carded to the state Department space; a minimum of five per-
if Community Affairs who has cent and no more than 40 per-
'versight of each county's cent for retail (office, shops),
comprehensive Land Use Plan. other commercial or industrial;
'he ordinances then come back and include a pedestrian circu-
o the commission for second, lation system, landscaping,
nd final, reading. parking and sidewalks.


RURAL VILLAGE
The ordinance creating the
new Rural Village concept was
requested by an 872-acre devel-
opment in the greater Payne


LOW DENSITY
RESIDENTIAL
Another ordinance was to
create a residential low density
See ZONING 2A


Golfview Estates State Road 64 west of Zolfo Springs.


Knollwood Subdivision Hanchey and Strenstrom


Riverview Heights Main Street east of Wauchula.


WEATHER

Unavailable
At

Press Time


INDEX
Classifieds 6B
Courthouse Report..... 11B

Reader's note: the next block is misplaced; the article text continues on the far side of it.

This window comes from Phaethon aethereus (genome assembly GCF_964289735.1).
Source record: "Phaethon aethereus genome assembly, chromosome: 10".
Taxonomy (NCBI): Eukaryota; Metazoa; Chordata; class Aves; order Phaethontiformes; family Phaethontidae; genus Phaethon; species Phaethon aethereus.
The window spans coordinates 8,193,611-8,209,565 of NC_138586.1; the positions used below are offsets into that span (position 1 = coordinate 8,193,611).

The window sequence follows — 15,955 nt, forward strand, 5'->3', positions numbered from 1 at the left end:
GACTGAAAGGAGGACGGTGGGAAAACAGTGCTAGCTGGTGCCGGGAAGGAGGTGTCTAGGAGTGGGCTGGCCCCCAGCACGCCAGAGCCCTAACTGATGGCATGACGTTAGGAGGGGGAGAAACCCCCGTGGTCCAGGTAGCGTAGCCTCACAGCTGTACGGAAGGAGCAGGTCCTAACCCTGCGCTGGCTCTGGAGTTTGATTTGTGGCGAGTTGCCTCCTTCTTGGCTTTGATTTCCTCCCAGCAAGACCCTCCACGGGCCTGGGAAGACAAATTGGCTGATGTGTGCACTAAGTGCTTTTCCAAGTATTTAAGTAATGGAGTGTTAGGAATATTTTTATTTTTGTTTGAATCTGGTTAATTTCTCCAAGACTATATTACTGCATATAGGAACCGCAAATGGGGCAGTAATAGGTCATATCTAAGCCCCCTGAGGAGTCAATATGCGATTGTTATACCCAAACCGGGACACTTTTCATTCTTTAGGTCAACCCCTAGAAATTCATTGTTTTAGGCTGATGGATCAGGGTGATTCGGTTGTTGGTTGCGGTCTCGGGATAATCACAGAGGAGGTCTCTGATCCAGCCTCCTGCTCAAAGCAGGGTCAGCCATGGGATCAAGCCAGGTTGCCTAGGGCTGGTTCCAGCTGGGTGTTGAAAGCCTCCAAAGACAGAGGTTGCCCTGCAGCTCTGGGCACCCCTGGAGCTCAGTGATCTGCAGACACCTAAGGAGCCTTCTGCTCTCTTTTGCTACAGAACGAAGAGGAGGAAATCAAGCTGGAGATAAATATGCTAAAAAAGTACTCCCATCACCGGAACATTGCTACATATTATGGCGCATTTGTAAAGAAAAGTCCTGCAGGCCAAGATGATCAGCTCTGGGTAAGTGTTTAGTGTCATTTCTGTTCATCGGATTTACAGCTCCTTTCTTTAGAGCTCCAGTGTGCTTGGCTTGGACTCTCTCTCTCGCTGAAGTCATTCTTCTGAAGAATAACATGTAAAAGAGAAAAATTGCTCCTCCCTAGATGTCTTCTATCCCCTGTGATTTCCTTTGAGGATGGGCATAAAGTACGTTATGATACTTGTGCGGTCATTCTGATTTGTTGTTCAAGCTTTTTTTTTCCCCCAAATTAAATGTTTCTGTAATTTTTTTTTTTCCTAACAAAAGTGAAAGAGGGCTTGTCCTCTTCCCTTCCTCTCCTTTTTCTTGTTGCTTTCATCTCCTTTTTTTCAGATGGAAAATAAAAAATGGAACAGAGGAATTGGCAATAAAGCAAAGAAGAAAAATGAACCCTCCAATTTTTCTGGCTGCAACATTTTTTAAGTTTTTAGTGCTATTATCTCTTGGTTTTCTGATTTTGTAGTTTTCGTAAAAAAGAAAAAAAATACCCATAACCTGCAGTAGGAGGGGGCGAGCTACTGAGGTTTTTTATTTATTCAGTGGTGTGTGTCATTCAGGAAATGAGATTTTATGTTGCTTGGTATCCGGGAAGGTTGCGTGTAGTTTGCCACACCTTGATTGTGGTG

Crime Blotter.................9B
Hardee Living................3B
Fishing Forecast,...........2A
Obits 4A
Puzzles 6A
Roundups 2A



7 8122,07290 3


2007


Teen Threatens

To 'Cap' Teacher


1 Of 2 Expelled
By CYNTHIA KRAHL
Of The Herald-Advocate
A student who threatened to
shoot a teacher was one of two
recently expelled by the Hardee
County School Board.
The 18-year-old 10th grader
at Hardee Senior High School
roads was accused of verbal assault,
extreme disrespect and defiance
of authority, and threats to staff
as a result of a Nov. 9 incident
at the school.
He had threatened to "go
home and load up my nine and
come back and cap you."
The teen, who has a history
of disciplinary referrals, was
assigned to the Alternative
Classroom Environment on that
day. When he was standing out-
side the A.C.E. room after the
bell rang, the teacher in the
classroom next door asked why
he was late and why he was
holding a beverage cup that was
not allowed at school.
The boy responded with dis-
respectful and vulgar language,
then went inside the A.C.E.
room. The teacher followed
S him, intending to tell the A.C.E.



: The Year In Review


The following is a review of stories that made the news in 2007.
This week, the first half of the year, January through June.
JANUARY
A woman sent to state prison for 25 years for trying to shoot a
cop with his own gun has seen her sentence cut in half. The Public
Defender's Office was successful in its appeal of the 2003 convic-
tion of Stephanie Sylvia Blandin, 35, of Bowling Green.